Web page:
Thursday, April 24, 2008

On this day

in 1932, a mass trespass by thousands of ramblers took place on Kinder Scout in the Peak District. Their aim was to establish public right of access on the moors and mountains that were privately owned for grouse shooting.

A very noble cause that suffered the law of unintended consequences as Tim Worstall explains here:

It is perhaps ironic then that the birthplace of the rambling revolution is falling victim to the ramblers themselves. Millions of footfalls have contributed to such horrific erosion that conservationists are now fighting a desperate battle to save this iconic spot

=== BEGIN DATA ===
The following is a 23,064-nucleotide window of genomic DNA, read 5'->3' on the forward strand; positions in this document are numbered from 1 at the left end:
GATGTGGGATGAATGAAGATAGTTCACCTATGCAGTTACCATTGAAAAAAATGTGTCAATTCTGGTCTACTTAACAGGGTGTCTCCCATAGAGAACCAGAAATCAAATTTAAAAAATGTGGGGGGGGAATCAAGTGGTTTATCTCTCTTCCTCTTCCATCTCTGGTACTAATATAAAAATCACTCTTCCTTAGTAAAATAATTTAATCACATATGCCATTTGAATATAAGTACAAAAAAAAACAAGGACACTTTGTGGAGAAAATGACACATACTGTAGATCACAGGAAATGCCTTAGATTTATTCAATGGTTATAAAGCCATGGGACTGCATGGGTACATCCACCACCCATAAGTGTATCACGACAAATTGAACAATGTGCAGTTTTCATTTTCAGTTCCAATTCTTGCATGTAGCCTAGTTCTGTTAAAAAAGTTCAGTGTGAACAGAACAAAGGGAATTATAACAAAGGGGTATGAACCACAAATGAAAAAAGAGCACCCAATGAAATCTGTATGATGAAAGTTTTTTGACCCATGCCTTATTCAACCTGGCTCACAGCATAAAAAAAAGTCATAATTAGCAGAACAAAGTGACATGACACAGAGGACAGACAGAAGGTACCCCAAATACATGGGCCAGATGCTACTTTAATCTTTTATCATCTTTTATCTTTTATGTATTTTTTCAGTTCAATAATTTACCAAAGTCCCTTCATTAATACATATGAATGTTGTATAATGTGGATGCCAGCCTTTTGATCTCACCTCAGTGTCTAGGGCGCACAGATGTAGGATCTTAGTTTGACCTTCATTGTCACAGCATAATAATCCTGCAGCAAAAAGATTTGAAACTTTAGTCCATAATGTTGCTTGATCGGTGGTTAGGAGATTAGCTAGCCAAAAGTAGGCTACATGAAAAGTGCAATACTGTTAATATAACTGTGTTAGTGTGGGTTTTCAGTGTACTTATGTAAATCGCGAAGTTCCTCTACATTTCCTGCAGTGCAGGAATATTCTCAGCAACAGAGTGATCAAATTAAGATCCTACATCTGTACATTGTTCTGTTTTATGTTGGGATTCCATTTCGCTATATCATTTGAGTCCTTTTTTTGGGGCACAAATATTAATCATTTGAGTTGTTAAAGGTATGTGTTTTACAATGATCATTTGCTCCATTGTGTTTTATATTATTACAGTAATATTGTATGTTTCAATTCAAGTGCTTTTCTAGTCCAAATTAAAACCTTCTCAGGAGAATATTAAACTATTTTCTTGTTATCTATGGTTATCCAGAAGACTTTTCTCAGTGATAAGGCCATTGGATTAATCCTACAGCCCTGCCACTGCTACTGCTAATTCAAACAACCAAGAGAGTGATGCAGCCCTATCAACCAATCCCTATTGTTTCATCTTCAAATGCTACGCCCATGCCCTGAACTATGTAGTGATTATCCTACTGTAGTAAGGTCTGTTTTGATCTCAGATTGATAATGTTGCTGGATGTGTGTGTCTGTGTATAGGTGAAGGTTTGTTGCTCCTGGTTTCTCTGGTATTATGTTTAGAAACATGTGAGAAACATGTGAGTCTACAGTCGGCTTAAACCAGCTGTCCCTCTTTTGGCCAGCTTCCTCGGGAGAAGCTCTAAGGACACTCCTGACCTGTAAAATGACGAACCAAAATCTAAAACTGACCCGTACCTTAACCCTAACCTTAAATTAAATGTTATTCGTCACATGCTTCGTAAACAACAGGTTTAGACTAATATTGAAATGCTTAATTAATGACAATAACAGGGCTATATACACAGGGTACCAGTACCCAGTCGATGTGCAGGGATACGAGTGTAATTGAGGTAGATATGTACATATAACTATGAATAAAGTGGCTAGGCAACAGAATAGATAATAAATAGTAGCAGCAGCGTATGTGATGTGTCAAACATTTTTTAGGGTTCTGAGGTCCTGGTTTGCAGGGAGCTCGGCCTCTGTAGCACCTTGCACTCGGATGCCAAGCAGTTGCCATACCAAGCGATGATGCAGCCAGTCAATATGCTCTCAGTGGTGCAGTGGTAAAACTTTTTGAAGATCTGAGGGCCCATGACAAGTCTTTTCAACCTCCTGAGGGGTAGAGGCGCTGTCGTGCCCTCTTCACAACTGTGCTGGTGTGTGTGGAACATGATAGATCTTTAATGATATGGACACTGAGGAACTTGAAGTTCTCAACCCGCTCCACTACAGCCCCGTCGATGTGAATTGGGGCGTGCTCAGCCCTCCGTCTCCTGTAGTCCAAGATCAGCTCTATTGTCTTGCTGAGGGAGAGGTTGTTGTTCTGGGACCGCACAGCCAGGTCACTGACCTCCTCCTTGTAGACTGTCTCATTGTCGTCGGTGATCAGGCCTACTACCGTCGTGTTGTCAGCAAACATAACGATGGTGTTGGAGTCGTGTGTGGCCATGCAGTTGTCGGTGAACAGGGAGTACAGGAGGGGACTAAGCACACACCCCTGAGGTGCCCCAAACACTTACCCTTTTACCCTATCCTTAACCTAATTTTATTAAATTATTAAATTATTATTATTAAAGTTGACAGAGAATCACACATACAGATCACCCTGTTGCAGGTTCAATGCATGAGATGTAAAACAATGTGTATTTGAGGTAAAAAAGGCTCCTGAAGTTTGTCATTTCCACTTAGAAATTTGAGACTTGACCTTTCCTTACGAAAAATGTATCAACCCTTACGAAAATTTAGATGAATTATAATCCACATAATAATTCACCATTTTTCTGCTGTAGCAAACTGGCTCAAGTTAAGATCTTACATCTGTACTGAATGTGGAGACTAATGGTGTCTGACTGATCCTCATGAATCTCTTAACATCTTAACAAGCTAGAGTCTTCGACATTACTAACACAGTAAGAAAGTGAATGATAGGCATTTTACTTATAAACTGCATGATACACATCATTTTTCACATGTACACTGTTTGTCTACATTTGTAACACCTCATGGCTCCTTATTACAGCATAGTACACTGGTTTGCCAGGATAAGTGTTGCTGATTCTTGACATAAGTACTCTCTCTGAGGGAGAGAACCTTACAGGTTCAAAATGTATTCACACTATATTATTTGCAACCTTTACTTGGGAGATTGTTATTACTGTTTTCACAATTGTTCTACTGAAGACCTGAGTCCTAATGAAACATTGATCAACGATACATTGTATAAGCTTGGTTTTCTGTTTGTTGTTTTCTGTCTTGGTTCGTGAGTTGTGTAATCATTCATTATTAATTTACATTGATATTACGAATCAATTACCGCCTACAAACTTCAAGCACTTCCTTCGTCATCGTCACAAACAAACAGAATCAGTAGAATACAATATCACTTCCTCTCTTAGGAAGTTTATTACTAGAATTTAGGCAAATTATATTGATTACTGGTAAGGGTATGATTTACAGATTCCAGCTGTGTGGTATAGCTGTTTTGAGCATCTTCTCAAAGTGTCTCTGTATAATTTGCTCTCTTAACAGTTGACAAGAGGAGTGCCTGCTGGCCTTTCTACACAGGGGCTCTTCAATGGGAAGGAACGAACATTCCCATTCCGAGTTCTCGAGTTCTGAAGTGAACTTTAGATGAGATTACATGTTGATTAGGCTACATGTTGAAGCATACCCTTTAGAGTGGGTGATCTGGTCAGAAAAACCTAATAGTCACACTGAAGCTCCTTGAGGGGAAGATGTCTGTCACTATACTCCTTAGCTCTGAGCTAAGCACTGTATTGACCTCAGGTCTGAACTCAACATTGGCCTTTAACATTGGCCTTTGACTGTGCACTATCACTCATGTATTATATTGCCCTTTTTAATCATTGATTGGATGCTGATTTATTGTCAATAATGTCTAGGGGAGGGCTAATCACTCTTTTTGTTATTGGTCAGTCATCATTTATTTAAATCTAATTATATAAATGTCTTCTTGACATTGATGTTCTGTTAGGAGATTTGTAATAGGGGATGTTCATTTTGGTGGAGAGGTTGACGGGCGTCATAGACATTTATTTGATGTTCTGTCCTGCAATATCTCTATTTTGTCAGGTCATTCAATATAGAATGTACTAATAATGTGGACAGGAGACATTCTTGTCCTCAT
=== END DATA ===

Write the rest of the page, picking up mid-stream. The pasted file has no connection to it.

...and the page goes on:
So that's the consequence of a free for all policy, also known as the Tragedy of the Commons. As Tim Says:
Put simply, open access to a resource is just fine. Marxian access, as it is called, works wonderfully:people who need something, like a bracing walk over the peat, can do so and there's no problem at all. Until, until, a certain point is reached. That point being when demand for the resource outstrips the supply of the resource. Now here we're only talking about horny handed sons of toil going all Fotherington-Thomas on us and uttering kagouled "Hullo clouds, Hullo sky"s as they bunk off making whippet flanges but exactly the same problem is behind most environmental problems, fisheries, pollution, climate change and so on.

Do go and read the whole piece, it's a very intersting.

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